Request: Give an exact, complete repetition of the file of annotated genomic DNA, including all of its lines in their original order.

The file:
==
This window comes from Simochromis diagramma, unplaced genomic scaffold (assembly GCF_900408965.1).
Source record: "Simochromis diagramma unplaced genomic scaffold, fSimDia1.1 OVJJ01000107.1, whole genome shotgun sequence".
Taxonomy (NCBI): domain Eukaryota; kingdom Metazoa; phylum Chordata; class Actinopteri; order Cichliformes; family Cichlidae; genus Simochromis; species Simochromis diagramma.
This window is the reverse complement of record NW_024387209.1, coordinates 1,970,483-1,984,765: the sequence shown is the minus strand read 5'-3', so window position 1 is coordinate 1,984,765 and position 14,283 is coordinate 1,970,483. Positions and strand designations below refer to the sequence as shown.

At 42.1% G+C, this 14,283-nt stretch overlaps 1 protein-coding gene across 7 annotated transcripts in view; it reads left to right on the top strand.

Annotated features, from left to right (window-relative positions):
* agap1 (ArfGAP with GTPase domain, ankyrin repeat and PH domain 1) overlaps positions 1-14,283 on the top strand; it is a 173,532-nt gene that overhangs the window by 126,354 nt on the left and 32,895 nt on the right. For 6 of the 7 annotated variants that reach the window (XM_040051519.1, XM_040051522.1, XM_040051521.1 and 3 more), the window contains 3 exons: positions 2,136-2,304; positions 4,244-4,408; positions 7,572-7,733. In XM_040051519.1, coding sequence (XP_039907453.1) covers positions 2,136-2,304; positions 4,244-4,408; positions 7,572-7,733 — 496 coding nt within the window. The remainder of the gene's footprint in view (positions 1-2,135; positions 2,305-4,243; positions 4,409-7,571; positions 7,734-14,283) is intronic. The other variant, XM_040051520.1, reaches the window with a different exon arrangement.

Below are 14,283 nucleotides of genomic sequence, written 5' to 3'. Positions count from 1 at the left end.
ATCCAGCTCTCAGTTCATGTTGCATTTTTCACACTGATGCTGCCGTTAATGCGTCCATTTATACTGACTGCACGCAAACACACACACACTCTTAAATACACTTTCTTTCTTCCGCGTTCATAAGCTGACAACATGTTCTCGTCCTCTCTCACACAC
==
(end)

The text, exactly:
This window comes from Simochromis diagramma, unplaced genomic scaffold (assembly GCF_900408965.1).
Source record: "Simochromis diagramma unplaced genomic scaffold, fSimDia1.1 OVJJ01000107.1, whole genome shotgun sequence".
Taxonomy (NCBI): domain Eukaryota; kingdom Metazoa; phylum Chordata; class Actinopteri; order Cichliformes; family Cichlidae; genus Simochromis; species Simochromis diagramma.
This window is the reverse complement of record NW_024387209.1, coordinates 1,970,483-1,984,765: the sequence shown is the minus strand read 5'-3', so window position 1 is coordinate 1,984,765 and position 14,283 is coordinate 1,970,483. Positions and strand designations below refer to the sequence as shown.

At 42.1% G+C, this 14,283-nt stretch overlaps 1 protein-coding gene across 7 annotated transcripts in view; it reads left to right on the top strand.

Annotated features, from left to right (window-relative positions):
* agap1 (ArfGAP with GTPase domain, ankyrin repeat and PH domain 1) overlaps positions 1-14,283 on the top strand; it is a 173,532-nt gene that overhangs the window by 126,354 nt on the left and 32,895 nt on the right. For 6 of the 7 annotated variants that reach the window (XM_040051519.1, XM_040051522.1, XM_040051521.1 and 3 more), the window contains 3 exons: positions 2,136-2,304; positions 4,244-4,408; positions 7,572-7,733. In XM_040051519.1, coding sequence (XP_039907453.1) covers positions 2,136-2,304; positions 4,244-4,408; positions 7,572-7,733 — 496 coding nt within the window. The remainder of the gene's footprint in view (positions 1-2,135; positions 2,305-4,243; positions 4,409-7,571; positions 7,734-14,283) is intronic. The other variant, XM_040051520.1, reaches the window with a different exon arrangement.

Below are 14,283 nucleotides of genomic sequence, written 5' to 3'. Positions count from 1 at the left end.
ATCCAGCTCTCAGTTCATGTTGCATTTTTCACACTGATGCTGCCGTTAATGCGTCCATTTATACTGACTGCACGCAAACACACACACACTCTTAAATACACTTTCTTTCTTCCGCGTTCATAAGCTGACAACATGTTCTCGTCCTCTCTCACACAC